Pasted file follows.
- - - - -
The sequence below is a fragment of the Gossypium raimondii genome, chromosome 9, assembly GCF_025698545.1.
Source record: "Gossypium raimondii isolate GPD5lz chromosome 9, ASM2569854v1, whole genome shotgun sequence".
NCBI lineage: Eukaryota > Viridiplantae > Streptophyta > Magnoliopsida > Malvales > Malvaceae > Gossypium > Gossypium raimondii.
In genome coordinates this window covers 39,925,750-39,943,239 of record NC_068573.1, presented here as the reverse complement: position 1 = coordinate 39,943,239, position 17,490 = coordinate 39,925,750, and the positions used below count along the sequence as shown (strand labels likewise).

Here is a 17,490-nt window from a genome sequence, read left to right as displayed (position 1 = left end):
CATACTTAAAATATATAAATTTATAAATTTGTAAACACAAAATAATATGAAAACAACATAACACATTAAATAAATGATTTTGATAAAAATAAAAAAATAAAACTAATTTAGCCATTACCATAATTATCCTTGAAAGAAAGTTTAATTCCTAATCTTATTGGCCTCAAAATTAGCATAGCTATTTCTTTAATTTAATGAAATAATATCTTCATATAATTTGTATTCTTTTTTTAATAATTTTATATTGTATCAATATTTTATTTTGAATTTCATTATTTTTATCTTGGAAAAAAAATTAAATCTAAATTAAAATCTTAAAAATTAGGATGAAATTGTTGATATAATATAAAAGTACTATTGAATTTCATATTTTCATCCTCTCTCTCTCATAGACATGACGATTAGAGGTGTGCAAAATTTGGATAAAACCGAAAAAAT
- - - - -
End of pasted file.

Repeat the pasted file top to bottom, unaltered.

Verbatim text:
The sequence below is a fragment of the Gossypium raimondii genome, chromosome 9, assembly GCF_025698545.1.
Source record: "Gossypium raimondii isolate GPD5lz chromosome 9, ASM2569854v1, whole genome shotgun sequence".
NCBI lineage: Eukaryota > Viridiplantae > Streptophyta > Magnoliopsida > Malvales > Malvaceae > Gossypium > Gossypium raimondii.
In genome coordinates this window covers 39,925,750-39,943,239 of record NC_068573.1, presented here as the reverse complement: position 1 = coordinate 39,943,239, position 17,490 = coordinate 39,925,750, and the positions used below count along the sequence as shown (strand labels likewise).

Here is a 17,490-nt window from a genome sequence, read left to right as displayed (position 1 = left end):
CATACTTAAAATATATAAATTTATAAATTTGTAAACACAAAATAATATGAAAACAACATAACACATTAAATAAATGATTTTGATAAAAATAAAAAAATAAAACTAATTTAGCCATTACCATAATTATCCTTGAAAGAAAGTTTAATTCCTAATCTTATTGGCCTCAAAATTAGCATAGCTATTTCTTTAATTTAATGAAATAATATCTTCATATAATTTGTATTCTTTTTTTAATAATTTTATATTGTATCAATATTTTATTTTGAATTTCATTATTTTTATCTTGGAAAAAAAATTAAATCTAAATTAAAATCTTAAAAATTAGGATGAAATTGTTGATATAATATAAAAGTACTATTGAATTTCATATTTTCATCCTCTCTCTCTCATAGACATGACGATTAGAGGTGTGCAAAATTTGGATAAAACCGAAAAAAT